Now, we all know people consume content on a variety of platforms. Some shows are worth the subscription, so you can watch them the moment they drop. Some movies are meant to be seen on the big screen. And for big games, you just have to watch it live on Broadcast TV or Paramount+. That’s why our broad set of platforms is a powerful third differentiator. Our deep expertise and expansive reach across theatrical, broadcast, cable and streaming gives us multiple advantages the legacy streamers don’t have, strong promotional platforms to market and launch content and multiple revenue streams to generate return on every dollar of content investment. And remember, they created the massive libraries we have that are now generating significant incremental consumption at incredibly low cost. We see the power of the multi-platform advantage in the performance of our films.
Our four number ones, for example, opened in theaters, backed by promotion across the entire company, and we were able to springboard off the theatrical marketing to drive performance as titles launch on Paramount+. You saw this approach with Scream and Jackass and you will see it in the coming weeks with Lost City and Sonic 2.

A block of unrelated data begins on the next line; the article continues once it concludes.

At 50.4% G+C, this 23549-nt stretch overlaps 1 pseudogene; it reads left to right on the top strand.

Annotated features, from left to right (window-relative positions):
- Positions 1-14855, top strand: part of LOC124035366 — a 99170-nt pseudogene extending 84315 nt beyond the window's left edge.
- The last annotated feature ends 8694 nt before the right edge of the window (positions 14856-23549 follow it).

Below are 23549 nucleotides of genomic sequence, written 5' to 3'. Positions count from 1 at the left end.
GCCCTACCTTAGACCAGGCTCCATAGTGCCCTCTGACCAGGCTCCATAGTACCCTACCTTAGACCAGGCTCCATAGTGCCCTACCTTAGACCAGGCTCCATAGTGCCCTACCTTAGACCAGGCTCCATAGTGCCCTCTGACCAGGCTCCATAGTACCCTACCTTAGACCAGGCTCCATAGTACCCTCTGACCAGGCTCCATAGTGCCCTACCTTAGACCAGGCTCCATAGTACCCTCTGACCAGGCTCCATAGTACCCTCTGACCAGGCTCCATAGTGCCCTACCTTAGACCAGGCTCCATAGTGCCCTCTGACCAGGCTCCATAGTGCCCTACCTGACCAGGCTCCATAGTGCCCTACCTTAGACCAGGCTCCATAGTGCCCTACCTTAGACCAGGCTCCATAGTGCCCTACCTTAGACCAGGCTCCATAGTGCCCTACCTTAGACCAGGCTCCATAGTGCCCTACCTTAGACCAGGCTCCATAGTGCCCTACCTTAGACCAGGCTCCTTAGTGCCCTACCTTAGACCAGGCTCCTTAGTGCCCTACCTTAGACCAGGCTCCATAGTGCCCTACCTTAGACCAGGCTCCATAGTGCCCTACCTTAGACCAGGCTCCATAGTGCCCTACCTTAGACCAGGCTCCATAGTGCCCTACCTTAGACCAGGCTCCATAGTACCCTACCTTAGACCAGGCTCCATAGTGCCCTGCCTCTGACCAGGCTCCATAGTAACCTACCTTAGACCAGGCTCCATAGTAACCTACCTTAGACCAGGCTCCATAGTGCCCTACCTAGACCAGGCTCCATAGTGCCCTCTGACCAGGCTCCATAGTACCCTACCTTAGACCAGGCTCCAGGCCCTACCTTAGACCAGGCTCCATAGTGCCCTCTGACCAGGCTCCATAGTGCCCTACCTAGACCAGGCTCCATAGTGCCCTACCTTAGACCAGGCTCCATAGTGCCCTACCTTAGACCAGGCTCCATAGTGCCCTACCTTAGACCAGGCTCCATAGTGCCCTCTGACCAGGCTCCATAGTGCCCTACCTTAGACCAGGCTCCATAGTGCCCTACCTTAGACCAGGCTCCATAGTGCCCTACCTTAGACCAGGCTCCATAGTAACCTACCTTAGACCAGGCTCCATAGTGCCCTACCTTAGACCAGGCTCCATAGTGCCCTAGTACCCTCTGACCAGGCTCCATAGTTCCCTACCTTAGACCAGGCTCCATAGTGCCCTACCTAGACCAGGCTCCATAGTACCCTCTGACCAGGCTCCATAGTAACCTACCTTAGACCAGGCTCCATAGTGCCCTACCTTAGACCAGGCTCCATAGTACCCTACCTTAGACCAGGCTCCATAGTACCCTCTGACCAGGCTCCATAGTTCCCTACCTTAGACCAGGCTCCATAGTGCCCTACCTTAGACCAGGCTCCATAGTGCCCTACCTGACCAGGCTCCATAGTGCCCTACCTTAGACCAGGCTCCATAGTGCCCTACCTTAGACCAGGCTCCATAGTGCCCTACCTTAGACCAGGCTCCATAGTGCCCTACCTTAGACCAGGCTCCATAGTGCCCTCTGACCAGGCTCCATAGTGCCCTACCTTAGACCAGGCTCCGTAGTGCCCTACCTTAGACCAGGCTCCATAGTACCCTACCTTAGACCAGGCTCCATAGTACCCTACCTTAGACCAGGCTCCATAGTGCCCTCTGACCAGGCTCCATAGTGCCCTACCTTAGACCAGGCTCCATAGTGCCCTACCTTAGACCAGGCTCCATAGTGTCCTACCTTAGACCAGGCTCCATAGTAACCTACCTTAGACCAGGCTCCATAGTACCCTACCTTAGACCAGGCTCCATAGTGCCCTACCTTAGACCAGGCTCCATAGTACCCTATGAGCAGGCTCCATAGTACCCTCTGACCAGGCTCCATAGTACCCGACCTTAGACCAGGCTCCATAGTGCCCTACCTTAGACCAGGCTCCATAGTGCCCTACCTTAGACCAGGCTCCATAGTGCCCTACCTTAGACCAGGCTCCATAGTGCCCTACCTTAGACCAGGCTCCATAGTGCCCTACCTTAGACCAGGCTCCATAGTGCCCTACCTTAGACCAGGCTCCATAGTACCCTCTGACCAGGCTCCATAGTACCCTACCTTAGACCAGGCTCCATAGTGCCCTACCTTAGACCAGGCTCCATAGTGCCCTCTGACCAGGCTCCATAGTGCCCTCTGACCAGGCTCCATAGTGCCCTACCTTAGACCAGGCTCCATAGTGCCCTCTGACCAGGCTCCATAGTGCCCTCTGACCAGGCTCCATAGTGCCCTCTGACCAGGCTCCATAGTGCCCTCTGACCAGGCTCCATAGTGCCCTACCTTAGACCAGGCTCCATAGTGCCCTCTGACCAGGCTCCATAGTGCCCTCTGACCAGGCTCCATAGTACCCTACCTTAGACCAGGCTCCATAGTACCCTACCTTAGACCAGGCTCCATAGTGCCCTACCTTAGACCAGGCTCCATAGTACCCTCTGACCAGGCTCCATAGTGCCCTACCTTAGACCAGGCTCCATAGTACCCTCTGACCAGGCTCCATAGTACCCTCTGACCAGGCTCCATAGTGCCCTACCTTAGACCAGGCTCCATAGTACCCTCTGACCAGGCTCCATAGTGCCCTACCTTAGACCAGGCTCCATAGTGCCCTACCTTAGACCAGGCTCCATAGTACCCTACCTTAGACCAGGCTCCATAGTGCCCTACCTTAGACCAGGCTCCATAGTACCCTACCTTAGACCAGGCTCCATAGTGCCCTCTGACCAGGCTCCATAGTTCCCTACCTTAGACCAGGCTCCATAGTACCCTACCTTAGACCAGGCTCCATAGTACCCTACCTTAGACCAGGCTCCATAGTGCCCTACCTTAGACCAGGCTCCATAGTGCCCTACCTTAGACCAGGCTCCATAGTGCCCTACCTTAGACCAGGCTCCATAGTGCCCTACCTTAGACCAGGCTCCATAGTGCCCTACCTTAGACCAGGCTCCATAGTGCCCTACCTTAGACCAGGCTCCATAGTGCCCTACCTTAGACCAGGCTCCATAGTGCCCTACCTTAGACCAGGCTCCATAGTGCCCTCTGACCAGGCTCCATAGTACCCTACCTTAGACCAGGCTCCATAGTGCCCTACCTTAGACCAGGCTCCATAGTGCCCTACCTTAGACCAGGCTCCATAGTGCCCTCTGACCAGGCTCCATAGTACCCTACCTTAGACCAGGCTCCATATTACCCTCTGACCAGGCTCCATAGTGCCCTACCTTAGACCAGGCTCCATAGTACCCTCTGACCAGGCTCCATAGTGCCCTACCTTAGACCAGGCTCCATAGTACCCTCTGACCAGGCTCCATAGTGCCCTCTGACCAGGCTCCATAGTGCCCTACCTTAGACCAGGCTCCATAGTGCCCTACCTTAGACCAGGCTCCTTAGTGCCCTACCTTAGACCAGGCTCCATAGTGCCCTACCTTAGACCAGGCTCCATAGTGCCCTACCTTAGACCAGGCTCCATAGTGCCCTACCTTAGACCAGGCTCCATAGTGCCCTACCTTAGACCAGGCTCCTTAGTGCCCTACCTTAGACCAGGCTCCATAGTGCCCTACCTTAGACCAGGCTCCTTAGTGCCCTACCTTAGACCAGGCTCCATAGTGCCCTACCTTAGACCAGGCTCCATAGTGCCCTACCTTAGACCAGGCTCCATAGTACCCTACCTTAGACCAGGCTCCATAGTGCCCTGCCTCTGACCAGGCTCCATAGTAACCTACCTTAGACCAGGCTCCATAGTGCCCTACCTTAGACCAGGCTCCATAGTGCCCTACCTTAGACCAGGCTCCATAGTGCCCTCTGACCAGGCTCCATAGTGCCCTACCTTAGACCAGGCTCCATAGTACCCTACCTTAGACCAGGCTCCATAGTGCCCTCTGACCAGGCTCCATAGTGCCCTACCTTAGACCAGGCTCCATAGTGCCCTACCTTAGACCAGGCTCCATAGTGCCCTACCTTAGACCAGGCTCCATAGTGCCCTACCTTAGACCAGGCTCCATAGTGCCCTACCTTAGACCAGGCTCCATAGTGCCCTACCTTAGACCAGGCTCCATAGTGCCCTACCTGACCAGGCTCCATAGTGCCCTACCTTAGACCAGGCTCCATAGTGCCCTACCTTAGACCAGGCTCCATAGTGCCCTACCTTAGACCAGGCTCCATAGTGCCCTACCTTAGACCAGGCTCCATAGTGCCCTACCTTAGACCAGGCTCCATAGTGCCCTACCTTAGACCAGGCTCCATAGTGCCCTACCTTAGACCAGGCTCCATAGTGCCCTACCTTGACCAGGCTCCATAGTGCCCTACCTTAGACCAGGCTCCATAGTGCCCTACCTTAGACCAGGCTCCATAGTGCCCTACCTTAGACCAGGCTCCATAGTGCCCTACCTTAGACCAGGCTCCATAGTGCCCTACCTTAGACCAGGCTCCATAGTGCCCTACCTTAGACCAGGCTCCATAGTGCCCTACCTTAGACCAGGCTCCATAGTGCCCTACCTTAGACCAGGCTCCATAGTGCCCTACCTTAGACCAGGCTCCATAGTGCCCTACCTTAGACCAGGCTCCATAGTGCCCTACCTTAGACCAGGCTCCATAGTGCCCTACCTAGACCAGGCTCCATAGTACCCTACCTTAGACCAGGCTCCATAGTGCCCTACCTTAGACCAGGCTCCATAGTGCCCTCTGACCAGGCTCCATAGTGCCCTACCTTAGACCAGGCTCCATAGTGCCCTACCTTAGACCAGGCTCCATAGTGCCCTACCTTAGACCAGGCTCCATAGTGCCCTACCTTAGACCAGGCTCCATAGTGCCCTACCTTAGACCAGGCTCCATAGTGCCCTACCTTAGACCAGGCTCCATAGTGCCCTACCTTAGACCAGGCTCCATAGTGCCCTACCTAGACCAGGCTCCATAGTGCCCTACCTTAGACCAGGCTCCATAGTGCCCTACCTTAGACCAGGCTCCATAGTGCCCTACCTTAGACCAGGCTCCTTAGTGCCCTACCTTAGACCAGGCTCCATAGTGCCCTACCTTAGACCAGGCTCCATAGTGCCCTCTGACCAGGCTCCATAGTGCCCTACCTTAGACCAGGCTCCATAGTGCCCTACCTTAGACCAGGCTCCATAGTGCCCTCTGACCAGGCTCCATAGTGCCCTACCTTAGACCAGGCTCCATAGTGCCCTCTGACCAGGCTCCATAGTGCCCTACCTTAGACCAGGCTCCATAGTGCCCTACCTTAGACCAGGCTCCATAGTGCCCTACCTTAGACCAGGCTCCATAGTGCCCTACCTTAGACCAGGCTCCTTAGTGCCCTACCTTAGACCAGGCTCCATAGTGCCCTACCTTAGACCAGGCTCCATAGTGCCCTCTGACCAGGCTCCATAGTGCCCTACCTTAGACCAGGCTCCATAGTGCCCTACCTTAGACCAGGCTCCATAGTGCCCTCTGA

In addition, as I mentioned with Sonic, we will also launch spinoffs for Paramount+ to further strengthen franchises and deepen fan bases. And based off the success of Jackass Forever, we are working with the creators to continue the partnership with a new series, bringing even more ridiculous antics straight to Paramount+.
We also see the power of the multi-platform advantage in the performance of our top linear TV programs. In addition to being the most watched network in America, CBS continues to be a strong driver of Paramount streaming services. Many of the cornerstones of our CBS lineup, fan favorites like Ghosts, NCIS and FBI are also among the strongest performers in streaming. To-date this season, CBS has been the source of 17 of the top 30 titles on Paramount+ and on Pluto TV, CBS content accounts for 10 of the top 30 series in the quarter.
This multi-platform advantage also benefits our advertising partners. When advertisers see the massive scale of our linear and streaming offerings, including services like our Paramount+ Essential tier and our industry-leading Pluto TV FAST service. They instantly recognize that we provide access to a highly valuable diverse audience in a manner and scale that’s hard to match.